You are viewing an older, archived article. There may be more up to date articles on this subject, try a new search


Background, Goal and Objectives Polypharmacy PDF
Polypharmacy - weighing up the benefits and harms
Elderly people are at increased risk of drug related problems
Drugs associated with increased risk of adverse drug reactions in elderly people
Common drug interactions in elderly people
Recognising adverse drug reactions
Risk factors for drug related problems in elderly people
A really good recipe for DRP
Drug related harm; terms and definitions
Hospital admissions for adverse drug reactions
Commonly reported adverse drug reactions
References, Bibliography

Drug related harm; terms and definitions

Drug related problem (DRP) now sometimes referred to as Medicines related problem

An event or circumstance involving a patient’s drug treatment (or lack of drug treatment) that actually or potentially interferes with the achievement of an optimal outcome. Adapted from Hepler and Strand, 1990.
DRPs include:
  • Untreated indications
  • Drug use without a clear indication
  • Sub-therapeutic dosage
  • Excessive dosage
  • Adverse drug reaction
  • Drug interaction
  • Drug withdrawal reaction
  • Medication error
  • Non-adherence to drug treatment
  • Therapeutic failure
(Adapted from Hanlon et al, 2004)
DRPs cause significant morbidity and mortality in the general population. Some authors have estimated that the economic cost of DRP rank around fourth behind, cardiovascular disease, cancer and diabetes in the developed world (Johnson and Bootman, 1995).
A recent systematic review reported that a median 7.1% (range 5.7–16.2) of hospital admissions result from drug related problems, of which 59% were considered preventable (Winterstein et al, 2002).

Adverse drug event (ADE)

An injury resulting from the use of a drug

An adverse drug event is a broader term which includes adverse drug reactions plus harm from the use of the drug including prescribing, administration, overdoses, dose reductions and discontinuations of therapy (medication errors).

1. Severe bronchospasm following use of metoprolol in an asthmatic patient with a history of beta-blocker induced bronchospasm. This is a medication error as the history was not recognised. The metoprolol unmasked and aggravated the bronchospasm rather than causing it directly. 3. Severe bradycardia resulting from the administration of three times the intended dose of metoprolol (47.5 mg TID instead of daily). Another medication error which could be due to an incorrect prescription or incorrect reading or interpretation of the prescription.
2. Metoprolol stopped suddenly resulting in tachycardia and hypertension. This is also a medication error resulting from abrupt discontinuation of the metoprolol and associated rebound effects. The dose should have been gradually reduced. NB the term adverse drug event does not include situations when a drug is not used when the patient could potentially benefit from it. For example, failure to use a beta-blocker in a patient with stable well controlled COPD and heart failure or post myocardial infarction. This is an “untreated indication”.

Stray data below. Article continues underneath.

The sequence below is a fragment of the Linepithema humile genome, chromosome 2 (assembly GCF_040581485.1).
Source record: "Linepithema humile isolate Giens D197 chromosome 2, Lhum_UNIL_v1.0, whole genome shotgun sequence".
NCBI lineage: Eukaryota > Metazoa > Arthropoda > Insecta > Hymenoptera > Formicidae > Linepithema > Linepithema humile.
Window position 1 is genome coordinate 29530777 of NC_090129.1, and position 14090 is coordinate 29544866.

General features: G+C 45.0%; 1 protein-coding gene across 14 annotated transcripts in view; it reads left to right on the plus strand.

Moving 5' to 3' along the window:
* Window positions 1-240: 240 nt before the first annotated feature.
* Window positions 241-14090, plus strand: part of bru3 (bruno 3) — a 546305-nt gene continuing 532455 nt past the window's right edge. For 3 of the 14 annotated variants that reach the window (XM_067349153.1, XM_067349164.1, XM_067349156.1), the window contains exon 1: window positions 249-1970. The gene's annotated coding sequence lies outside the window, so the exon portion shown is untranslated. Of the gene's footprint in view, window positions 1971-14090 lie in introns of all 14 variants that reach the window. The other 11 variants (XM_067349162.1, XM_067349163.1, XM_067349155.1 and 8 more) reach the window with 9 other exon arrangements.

Adverse drug reaction (ADR)

A response to a drug which is noxious and unintended and which occurs at doses normally used in man for prophylaxis, diagnosis or therapy of a disease or for the modification of physiological function.

In other words, harm directly caused by the drug at normal doses. For example, depression caused by a beta-blocker.

Adverse drug reactions fall in to one of two main categories:
Type A reactions are predictable, dose-related reactions where the intensity of the effect increases with dose or reduced clearance of the drug from the body, i.e. increased blood concentrations. For example, the anticholinergic effects (constipation, blurred vision) of amitriptyline will tend to worsen if the dose is increased from 25 mg to 50 mg daily. In addition the patient will tend to become more drowsy and sedated. For some adverse drug reactions there appears to be a threshold drug dose or concentration at which a type B reaction becomes more likely. For example, it is difficult to predict who will get confusion due to cimetidine or ranitidine, but the elderly seem to be more susceptible especially if the dose is not reduced according to the decline in renal function. Similarly, the risk of the rare allopurinol hypersensitivity syndrome is increased if the dose is not adjusted in renal impairment.
Type B reactions are not related to dose and are largely unpredictable (idiosyncratic). These represent many potentially serious adverse reactions such as blood dyscrasias and hepatotoxicity.

Page  1 | 2 | 3 | 4 | 5 | 6 | 7 | 8 | 9 | 10 | 11 | 12 Page 9